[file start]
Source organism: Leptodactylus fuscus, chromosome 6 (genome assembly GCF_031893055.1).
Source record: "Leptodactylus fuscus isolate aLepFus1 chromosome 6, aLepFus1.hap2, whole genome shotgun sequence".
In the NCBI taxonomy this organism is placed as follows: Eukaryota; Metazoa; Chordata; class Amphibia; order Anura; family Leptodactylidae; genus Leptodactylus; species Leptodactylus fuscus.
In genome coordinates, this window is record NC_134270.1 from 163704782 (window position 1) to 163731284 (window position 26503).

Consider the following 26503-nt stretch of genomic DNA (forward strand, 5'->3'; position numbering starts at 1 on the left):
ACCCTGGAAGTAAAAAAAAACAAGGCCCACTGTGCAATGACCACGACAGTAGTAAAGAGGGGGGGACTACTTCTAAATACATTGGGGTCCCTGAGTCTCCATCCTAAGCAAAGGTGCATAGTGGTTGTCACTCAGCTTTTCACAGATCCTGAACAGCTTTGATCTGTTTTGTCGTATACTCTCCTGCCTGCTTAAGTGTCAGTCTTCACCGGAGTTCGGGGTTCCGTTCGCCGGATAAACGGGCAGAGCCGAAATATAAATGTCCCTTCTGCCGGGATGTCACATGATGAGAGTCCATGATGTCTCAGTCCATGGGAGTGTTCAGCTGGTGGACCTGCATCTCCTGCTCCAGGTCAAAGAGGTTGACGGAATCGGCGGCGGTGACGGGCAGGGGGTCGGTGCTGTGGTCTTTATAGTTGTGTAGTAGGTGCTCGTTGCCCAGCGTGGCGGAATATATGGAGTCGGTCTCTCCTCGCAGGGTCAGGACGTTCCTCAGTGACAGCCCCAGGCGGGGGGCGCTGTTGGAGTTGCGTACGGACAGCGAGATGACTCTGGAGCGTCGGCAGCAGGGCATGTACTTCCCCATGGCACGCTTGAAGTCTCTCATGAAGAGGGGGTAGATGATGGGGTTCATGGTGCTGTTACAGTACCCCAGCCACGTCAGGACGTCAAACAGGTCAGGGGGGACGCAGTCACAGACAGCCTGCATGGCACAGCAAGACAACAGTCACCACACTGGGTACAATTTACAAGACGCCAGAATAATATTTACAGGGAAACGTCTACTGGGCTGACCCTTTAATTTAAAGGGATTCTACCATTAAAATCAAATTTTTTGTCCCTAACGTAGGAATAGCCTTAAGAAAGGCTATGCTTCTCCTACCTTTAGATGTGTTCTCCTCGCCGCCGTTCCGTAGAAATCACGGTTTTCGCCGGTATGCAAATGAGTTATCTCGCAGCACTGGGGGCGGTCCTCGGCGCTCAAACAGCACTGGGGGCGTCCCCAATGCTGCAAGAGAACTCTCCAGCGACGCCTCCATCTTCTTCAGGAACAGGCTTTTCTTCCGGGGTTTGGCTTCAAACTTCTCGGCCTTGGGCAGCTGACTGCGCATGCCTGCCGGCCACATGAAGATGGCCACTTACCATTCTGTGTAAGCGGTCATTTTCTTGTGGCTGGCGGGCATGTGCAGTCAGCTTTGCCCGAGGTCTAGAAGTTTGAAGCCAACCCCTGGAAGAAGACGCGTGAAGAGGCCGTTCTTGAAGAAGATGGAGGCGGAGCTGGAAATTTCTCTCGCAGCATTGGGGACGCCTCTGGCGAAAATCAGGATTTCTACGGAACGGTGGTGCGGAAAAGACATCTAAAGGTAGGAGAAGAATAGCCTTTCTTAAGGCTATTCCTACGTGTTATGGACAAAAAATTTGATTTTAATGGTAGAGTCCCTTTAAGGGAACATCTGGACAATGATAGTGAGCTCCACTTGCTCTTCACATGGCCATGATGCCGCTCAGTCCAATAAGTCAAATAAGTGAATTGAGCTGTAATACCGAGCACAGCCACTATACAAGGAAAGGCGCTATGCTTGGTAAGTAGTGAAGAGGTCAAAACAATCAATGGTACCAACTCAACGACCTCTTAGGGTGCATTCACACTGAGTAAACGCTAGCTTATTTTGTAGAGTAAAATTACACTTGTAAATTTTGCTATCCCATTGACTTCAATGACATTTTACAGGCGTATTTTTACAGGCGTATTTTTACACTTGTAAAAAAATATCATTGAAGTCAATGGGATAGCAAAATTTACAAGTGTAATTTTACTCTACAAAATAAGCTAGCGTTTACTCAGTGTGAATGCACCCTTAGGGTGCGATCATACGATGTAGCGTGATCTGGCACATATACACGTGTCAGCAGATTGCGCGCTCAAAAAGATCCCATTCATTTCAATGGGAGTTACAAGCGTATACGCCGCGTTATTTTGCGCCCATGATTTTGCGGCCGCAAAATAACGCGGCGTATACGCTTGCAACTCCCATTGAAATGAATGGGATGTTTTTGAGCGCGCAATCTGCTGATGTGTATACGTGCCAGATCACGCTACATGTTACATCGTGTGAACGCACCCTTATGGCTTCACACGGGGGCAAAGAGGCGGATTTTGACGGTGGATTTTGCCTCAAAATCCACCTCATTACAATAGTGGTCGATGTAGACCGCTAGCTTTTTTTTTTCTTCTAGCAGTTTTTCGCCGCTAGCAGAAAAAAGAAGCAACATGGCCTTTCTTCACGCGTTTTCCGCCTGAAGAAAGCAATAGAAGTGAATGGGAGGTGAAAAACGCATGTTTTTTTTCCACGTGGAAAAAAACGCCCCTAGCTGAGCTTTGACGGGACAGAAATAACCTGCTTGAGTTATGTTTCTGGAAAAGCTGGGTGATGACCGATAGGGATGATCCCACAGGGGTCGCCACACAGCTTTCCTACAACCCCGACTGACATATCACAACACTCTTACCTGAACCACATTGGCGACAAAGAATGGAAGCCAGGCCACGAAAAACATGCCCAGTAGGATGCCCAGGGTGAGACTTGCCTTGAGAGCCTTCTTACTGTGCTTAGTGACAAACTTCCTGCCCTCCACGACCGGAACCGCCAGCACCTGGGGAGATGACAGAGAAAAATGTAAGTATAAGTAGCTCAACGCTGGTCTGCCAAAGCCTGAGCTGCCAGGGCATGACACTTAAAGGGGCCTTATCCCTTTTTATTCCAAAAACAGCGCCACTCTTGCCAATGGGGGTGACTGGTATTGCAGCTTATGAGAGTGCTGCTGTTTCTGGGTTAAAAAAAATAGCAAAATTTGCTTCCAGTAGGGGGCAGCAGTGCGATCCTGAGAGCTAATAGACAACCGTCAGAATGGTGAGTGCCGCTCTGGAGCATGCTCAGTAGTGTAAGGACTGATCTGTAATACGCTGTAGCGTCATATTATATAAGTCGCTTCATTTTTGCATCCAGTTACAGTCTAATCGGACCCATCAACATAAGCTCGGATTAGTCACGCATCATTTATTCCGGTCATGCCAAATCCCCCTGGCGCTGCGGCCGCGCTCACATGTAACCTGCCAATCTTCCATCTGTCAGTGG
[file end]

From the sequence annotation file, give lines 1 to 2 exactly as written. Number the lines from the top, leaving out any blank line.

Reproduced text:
Source organism: Leptodactylus fuscus, chromosome 6 (genome assembly GCF_031893055.1).
Source record: "Leptodactylus fuscus isolate aLepFus1 chromosome 6, aLepFus1.hap2, whole genome shotgun sequence".